In what is notoriously a week of desperately trying to make space in a bursting at the seams ICE London schedule, CasinoBeats once again takes to Zoom. Everyone’s best friend, or best of enemies, during recent times.
As the early evening darkness engulfs northern England, it’s mid-afternoon on the east coast of the US where our latest guest, Yaniv Sherman, SVP and head of the US at 888, awaits.
The online gambling giant has certainly made its intentions in the US crystal clear, with a trifecta of market access deals, for Colorado, Indiana and Iowa, towards the culmination of 2020 followed up with a multi-year extension to its exclusive B2B poker partnership alongside Caesars Interactive Entertainment.
Addressing a tumultuous year, Sherman makes no secret of a belief that “strong momentum” built up through investments in the product, technology and people have stood the firm in particularly strong stead.
“That’s a great way of going in more aggressively, especially when it comes to the US,” he notes, promising a number of further updates that are currently under negotiation. “So, it’s definitely been a good string of investments that have marked the momentum that we’ve been going into 2021 with.”
“…poker was probably the biggest casualty following the DOJ opinion in 2018″
On the subject of momentum, again lauded as “extremely important,” Sherman elaborates on a structural shift to online, which, as a purely digital player, leaves 888 “very well placed” to capitalise.
Assessing consistent growth trends throughout the year, as opposed to its notoriously strong Q4 and Q1, Sherman comments: “We have been able to demonstrate some significant growth in even our biggest vertical like casino and sport, and naturally poker, that enjoyed some of the resurgence as an entertainment destination.
“People sort of rediscovered poker, and I think the combination between the three is the key. Our ability to give our players a unified experience has been our product tentpole, and we only increased our investment into the product through 2020 and also into 2021. So, it’s been a year of products, and we’re happy to be able to capitalise on it.”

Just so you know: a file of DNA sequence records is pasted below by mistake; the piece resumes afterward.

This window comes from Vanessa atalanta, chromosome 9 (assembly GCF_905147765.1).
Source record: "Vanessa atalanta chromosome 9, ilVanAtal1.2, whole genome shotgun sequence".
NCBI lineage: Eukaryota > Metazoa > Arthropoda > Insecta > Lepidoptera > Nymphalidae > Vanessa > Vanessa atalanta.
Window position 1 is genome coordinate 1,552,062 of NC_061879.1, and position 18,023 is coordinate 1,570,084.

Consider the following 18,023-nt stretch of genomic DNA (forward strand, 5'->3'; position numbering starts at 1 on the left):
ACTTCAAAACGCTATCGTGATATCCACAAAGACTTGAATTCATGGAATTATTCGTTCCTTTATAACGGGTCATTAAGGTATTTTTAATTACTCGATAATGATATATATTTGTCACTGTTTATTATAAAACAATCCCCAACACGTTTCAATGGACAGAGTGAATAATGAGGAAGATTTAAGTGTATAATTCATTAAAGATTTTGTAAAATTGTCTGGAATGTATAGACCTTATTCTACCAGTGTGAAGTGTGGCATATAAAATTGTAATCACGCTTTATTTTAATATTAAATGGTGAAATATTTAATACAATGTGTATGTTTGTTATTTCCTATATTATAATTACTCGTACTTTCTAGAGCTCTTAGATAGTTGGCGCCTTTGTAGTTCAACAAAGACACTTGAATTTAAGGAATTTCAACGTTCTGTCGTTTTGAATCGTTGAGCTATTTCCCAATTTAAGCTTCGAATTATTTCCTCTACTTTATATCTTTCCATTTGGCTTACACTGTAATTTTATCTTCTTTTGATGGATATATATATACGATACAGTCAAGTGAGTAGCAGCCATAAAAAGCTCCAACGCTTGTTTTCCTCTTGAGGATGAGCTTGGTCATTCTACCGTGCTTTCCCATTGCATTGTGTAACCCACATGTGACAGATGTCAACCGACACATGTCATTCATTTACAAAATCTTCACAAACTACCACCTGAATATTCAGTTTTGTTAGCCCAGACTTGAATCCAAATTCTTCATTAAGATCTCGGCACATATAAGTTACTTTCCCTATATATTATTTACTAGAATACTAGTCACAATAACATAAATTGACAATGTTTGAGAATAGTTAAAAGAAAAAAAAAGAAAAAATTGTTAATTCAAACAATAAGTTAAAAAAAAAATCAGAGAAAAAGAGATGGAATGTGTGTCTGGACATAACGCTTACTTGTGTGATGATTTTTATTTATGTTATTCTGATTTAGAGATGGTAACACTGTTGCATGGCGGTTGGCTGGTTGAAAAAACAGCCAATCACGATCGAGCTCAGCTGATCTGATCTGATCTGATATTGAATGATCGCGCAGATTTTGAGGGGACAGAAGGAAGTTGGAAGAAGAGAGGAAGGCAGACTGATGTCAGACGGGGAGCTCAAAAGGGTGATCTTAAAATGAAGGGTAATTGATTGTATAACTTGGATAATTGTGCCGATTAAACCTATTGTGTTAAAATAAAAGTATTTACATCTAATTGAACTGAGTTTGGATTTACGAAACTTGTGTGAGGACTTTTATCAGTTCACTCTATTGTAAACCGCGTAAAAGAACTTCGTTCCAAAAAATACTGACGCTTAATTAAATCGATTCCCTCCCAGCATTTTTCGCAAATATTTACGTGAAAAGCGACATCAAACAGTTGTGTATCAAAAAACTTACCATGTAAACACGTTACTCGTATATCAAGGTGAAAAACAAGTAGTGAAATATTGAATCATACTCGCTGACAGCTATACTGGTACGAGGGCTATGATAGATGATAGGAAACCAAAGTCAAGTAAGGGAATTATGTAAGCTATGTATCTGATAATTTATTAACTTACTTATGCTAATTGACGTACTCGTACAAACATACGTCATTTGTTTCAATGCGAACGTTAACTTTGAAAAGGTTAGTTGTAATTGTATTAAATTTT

And so attention turns to January’s First Circuit ruling regarding the Wire Act, which clarified that the legislation remains in place solely to prevent the incidence of interstate online sports wagering.
That decision overruled efforts by the US Department of Justice in 2018 to criminalise a broad swath of the gambling sector, when it reinterpreted the Act to include all forms of mobile gambling.
“We’ve been an advocate of gaming in general, remember that we’ve been operating in the market since 2013, and in 2018, late 2017, when Delaware, New Jersey and Nevada signed a joint poker compact we were there to support that initiative and to-date we are the only operating inter-state poker network. And poker was probably the biggest casualty following the DOJ opinion in 2018,” Sherman explains.
“…we’ve always been active around poker, we didn’t build our agenda assuming that this would happen”
Acknowledging that, despite being unlikely, the ruling could theoretically still be appealed, Sherman continues “we hope that that puts things to rest, and now it paves the way to what we believe is an integrated, or integral part, of any US gaming agenda.”
Elaborating on future developments following this decision, he says: “Now, poker will probably always be the third leg, third place, but a podium winner of any gaming race, with sport and casino bigger, but it’s sort of the chicken and egg kind of thing.